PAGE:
(732a) Identifying Molecular Targets of Drugs Using an Integrative Network Analysis of Protein-Protein, Protein-DNA and Transcriptomics Data

Gunawan, R., ETH Zurich
Noh, H., ETH Zurich
The identification of the molecular targets of compounds has great importance in drug discovery and drug re-purposing, not only for understanding mechanism of action, but also for elucidating hidden phenotypes and off-target effects. Gene expression or transcriptomics analysis provides a common means to obtain genome-wide information of cellular response to drug’s actions and to identify genes with altered expressions due to a drug treatment. Computational algorithms for such transcriptomics data have been developed and applied with the purpose of determining the direct molecular targets of drugs, as opposed to indirect (downstream) targets. A family of these algorithms uses a network of gene regulatory interactions to predict the direct drug targets by viewing the drug action as a form of network perturbations. For example, causal-reasoning methods [1,2] and Master Regulatory Inference algorithm (MARINa) [3] employ literature-based and reverse-engineered network, respectively, to score a potential target based on statistical enrichment of the downstream molecules among the differentially expressed genes. More recent and advanced methods leverage multiple sources of information on the networks of protein and gene interactions, including protein-protein interaction (PPI) and transcription factor binding site (TFBS). The-state-of-the-art method, called Detecting Mechanism of Action by Network Dysregulation (DeMAND) [4] scores drug targets based on transcriptional dysregulations of the downstream genes using a protein-gene network, combining PPI and an inferred gene transcriptional network.

In this work, we developed Systems Analysis and Learning for inferring Modifiers of Networks (SALMON), a novel method for identifying drug targets. SALMON uses a protein-gene network (PGN) that is constructed using a combination of TFBS and PPI datasets. The strengths and signs of the protein-gene interactions in the PGN are inferred from the gene transcriptomics data by solving the linear regression model described in our previous network inference method called DeltaNeTS [5] with ridge regression strategy. To determine the targets of each drug, each candidate protein is scored based on the dysregulation of the protein-gene interactions in the drug treatment sample. A positive score indicates that the drug enhances the gene regulatory activity of a particular protein, and vice versa, a negative score implies an attenuation of the regulatory activity of the protein target.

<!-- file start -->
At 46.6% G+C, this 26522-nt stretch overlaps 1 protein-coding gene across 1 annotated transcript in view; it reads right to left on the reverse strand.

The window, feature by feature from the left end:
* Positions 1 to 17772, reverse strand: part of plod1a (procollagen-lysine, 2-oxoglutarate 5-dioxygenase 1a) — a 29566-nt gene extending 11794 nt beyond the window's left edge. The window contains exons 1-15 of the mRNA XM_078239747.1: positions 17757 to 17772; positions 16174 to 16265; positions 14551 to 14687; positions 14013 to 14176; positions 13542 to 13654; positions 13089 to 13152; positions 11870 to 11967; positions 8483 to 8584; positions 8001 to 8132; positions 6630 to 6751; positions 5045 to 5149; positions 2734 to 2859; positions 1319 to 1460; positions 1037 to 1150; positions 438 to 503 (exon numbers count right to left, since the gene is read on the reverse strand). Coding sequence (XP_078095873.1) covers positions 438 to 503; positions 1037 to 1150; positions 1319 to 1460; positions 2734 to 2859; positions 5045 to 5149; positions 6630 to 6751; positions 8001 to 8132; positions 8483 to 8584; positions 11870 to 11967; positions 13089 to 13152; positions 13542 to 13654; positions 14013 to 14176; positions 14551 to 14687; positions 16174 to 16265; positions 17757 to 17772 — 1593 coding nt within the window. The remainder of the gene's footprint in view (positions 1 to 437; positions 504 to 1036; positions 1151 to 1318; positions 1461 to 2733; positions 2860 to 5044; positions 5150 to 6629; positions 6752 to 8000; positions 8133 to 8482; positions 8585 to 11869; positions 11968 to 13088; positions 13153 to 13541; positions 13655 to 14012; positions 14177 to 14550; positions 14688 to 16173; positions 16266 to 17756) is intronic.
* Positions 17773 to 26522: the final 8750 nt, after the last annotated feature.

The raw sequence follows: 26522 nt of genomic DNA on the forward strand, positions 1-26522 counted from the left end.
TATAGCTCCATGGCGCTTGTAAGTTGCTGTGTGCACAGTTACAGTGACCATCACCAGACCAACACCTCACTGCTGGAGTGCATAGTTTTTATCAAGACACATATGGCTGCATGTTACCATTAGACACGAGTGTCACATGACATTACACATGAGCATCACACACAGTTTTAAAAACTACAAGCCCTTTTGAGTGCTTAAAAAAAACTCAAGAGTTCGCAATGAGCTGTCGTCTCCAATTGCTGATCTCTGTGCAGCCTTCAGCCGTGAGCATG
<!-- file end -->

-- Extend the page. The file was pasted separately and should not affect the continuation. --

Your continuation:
We tested the performance of SALMON, using three drug treatment datasets in mammalian cells: (A) NCI-DREAM drug synergy challenge using human lymphoma cells [6], which comprises time-series gene expression profiles of human lymphoma cells from 14 compound treatment experiments, (B) genotoxic compound study using human liver cancer cells [7], which consists of time-series profiles from 62 genotoxic and non-genotoxic compound treatment experiments, and (C) drug treatment study using mouse pancreas cells [8], which includes time-series samples from 29 chromatin-targeting compound treatments. For the human cells, we used tissue-specific TFBS from RegulatoryCircuit database [9] and human PPI from ENRICHR [10] and STRING [11] databases. For the mouse cells, we used mouse-pancreas-cell-specific TFBS from CellNet [12] and mouse PPI from STRING.

We compared the predictions of SALMON to those from DeMAND, our previous strategy DeltaNeTS [5], and differential gene expression analysis (DE). SALMON significantly outperformed DeMAND, DeltaNeTS and DE analysis in terms of AUROC (area under the receiver operating characteristic curve of true positive rate vs. false positive rate) for all three datasets (see Table 1). Moreover, SALMON was able to more accurately differentiate multiple classes of drugs based on their known activities, such as genotoxicity and histone deacetylation, than the other methods. For example, in NCI-DREAM drug synergy dataset, SALMON was able to specifically detect the action of mitomycin – a DNA crosslinking agent – in activating the DNA crosslink repair, while DeMAND failed to reveal.

The superior performance of SALMON in predicting drug targets is a result of its ability to integrate multiple sources of information on the protein-gene network and to account for the strengths and signs of the protein-gene interactions. Because SALMON uses a kinetic model of the gene transcriptional network, the method is able to naturally accommodate time-series trancriptomics dataset, a common type of data in drug treatment studies. Finally, SALMON gives not only the prediction of the drug targets, but also the signs of the drug action (i.e. enhancement and attenuation). Our test cases demonstrated that SALMON is a highly robust algorithm, capable of providing high prediction accuracy over three different mammalian cells, without the need for exhaustive parameter tuning.

Table 1. Averaged AUROC over compounds in three data sets by SALMON, DeMAND, DeltaNeTS, and DE





Drug synergy challenge





Genotoxic study





Mouse cell data





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